If you were to ask me what Kieslowski’s best single film is, I would perhaps be unable to give you an answer. Though the more I think about it, the answer is probably Blue. Everything about this film is perfect. Juliette Binoche’s performance as a grieving widow is unlike any other performance I’ve ever seen; tonally, emotionally and physically, it is absolute perfection, and is alongside Isabelle Huppert’s performance in The Piano Teacher and Laura Dern’s in Inland Empire as one of my top three acting performances in the cinema. Slawomir Idziak’s deep, rich blue complements Binoche’s inner turmoil and sadness perfectly, and Zbigniew Preisner’s score, which is the best ever composed for any film (and that, in my opinion, is no exaggeration), adds an epic and incredible touch of power to an already dazzling film.
Three Colours: White (1993)
What is the point in calling this the weakest film of the trilogy? For one, it’s not – there is no weakest film. They all work equally well together and complement each other. I think White is cruelly underrated, and a fascinating, funny movie with adorable characters, fantastic cinematography, ace direction and pure wonder in every frame. The last film of Kieslowski’s to fully explore his real, unbounded love of Poland, it shines with his admiration. The scenes in Poland are much more brightly lit than the scenes in France, and Kieslowski it seems is much more comfortable filming there.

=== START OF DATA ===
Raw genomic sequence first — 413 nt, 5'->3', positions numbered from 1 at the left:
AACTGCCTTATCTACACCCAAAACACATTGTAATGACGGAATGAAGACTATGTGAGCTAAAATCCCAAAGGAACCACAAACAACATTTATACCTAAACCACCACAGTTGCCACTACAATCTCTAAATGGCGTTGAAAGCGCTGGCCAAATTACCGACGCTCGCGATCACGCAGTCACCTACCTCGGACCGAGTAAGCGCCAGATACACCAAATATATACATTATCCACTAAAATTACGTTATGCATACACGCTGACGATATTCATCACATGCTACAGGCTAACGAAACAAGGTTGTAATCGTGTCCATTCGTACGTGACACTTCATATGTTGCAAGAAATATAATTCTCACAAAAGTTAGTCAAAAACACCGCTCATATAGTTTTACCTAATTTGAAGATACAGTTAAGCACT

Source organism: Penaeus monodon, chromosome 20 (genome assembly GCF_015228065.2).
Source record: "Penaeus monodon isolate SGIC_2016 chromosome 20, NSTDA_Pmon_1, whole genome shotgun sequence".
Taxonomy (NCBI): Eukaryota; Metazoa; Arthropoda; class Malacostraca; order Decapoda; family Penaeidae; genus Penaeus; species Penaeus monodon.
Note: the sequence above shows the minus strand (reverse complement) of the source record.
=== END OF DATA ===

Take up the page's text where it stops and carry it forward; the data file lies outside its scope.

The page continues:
Three Colours: Red (1994)
What a way to end a career. What a way to end a life. Though Blue may be his best, Decalogue may be his most incredible and White his most comfortable, Red is probably my favourite. The humanity I spoke of earlier that I find so clearly and abundantly in Kieslowski’s films is most prevalent here. The relationship between Irene Jacob and Jean-Louis Trintignant is a cinematic relationship for the ages. Not a sexual one, not an energetic one, but one of respect, platonic love and mutual appreciation. Though at first they don’t hit it off, their scenes later in the movie, particularly one in a theatre painted dark, rich red, are scenes of powerful connection and emotion. Like the other two Colours films, Red has stunning cinematography that incorporates its titular hue in almost every shot, particularly the incredible, breathtaking finale, that never fails to bring me to unstoppable flows of tears. This is the final statement from a filmmaker at the height of his power and ability, and a work everyone with a passing interest in cinéma owes it to themselves to see.
And there you have it. The entire feature film career of Krzysztof Kieslowski, a director I’ll forever love and cherish. What films of his have you seen? What did you think? Are you new to the director? Let me know in the comments.